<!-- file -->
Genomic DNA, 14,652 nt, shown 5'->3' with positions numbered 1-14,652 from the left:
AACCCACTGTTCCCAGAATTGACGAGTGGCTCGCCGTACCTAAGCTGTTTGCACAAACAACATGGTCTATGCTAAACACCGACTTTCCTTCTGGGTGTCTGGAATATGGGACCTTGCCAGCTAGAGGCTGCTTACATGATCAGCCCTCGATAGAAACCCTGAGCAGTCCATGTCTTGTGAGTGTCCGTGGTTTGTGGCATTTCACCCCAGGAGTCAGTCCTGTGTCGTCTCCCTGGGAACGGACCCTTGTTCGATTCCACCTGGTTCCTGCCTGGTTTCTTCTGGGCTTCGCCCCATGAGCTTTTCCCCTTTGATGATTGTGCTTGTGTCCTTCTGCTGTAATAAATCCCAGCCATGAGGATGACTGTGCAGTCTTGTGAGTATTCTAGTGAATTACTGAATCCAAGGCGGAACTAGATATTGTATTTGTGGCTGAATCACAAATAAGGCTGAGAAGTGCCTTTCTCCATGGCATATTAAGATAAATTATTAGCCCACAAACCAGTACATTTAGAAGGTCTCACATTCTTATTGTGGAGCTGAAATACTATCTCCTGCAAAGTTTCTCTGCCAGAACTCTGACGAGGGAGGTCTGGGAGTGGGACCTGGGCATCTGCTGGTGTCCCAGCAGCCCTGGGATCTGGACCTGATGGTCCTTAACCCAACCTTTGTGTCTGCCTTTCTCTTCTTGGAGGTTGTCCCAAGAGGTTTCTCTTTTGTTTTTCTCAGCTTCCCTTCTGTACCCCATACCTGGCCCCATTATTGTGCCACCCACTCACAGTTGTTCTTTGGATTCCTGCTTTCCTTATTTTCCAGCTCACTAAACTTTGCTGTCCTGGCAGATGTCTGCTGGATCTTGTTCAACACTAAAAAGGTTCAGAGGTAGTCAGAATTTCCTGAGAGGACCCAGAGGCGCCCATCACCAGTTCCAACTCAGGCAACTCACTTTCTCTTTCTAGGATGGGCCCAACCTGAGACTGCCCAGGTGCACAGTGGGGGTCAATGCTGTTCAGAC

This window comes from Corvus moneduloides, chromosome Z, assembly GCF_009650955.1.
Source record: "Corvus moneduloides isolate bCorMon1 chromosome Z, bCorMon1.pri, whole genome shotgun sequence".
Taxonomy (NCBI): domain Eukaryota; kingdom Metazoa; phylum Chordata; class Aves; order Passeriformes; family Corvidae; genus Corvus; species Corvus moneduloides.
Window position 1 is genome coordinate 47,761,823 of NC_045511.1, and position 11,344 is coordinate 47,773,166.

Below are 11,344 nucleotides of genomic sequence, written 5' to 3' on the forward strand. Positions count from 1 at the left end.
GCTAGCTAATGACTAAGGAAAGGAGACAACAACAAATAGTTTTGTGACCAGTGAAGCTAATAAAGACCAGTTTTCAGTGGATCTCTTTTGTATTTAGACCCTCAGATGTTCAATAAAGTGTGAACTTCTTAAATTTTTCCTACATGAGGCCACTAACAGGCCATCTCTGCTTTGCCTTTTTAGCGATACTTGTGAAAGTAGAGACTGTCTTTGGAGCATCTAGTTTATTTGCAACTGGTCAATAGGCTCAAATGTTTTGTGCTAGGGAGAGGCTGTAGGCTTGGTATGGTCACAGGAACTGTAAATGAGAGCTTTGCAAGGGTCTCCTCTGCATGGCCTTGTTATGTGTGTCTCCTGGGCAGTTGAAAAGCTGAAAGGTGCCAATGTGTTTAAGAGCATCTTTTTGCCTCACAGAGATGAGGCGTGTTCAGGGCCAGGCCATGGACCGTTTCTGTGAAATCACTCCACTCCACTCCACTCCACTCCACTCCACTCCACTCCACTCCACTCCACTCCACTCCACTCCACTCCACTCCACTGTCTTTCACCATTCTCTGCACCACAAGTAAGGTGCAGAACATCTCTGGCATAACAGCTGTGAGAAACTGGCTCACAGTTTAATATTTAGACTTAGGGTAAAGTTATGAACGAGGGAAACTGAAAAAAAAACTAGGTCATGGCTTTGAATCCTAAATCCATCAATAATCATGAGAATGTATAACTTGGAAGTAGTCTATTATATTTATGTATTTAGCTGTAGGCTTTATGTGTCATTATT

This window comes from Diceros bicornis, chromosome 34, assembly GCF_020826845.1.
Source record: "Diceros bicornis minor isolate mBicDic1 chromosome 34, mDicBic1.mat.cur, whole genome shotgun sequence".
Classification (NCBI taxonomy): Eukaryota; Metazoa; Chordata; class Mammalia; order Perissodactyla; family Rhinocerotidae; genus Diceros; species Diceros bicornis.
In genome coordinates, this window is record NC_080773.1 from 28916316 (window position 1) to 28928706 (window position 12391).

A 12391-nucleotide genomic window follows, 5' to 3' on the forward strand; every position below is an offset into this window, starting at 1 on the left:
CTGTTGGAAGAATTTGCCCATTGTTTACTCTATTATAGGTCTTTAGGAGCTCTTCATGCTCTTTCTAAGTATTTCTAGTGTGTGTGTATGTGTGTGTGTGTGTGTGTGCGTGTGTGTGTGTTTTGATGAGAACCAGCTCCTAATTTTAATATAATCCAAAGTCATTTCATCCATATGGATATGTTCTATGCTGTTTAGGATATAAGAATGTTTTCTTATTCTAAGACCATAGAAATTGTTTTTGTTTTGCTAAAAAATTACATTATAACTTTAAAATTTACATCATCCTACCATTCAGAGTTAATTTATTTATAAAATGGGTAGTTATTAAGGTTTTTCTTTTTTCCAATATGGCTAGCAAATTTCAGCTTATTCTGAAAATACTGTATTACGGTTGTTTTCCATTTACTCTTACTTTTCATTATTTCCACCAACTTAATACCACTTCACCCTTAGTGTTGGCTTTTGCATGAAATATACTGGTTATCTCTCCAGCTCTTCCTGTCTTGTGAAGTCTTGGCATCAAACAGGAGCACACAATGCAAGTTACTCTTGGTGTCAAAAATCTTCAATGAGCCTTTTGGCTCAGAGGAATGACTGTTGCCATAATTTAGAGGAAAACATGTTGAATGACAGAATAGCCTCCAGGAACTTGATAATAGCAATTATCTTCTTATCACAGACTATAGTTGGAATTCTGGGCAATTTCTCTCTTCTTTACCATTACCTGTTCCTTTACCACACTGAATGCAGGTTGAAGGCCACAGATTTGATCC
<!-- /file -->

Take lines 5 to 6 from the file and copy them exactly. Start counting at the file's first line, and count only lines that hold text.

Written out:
Taxonomy (NCBI): domain Eukaryota; kingdom Metazoa; phylum Chordata; class Aves; order Passeriformes; family Corvidae; genus Corvus; species Corvus moneduloides.
Window position 1 is genome coordinate 47,761,823 of NC_045511.1, and position 11,344 is coordinate 47,773,166.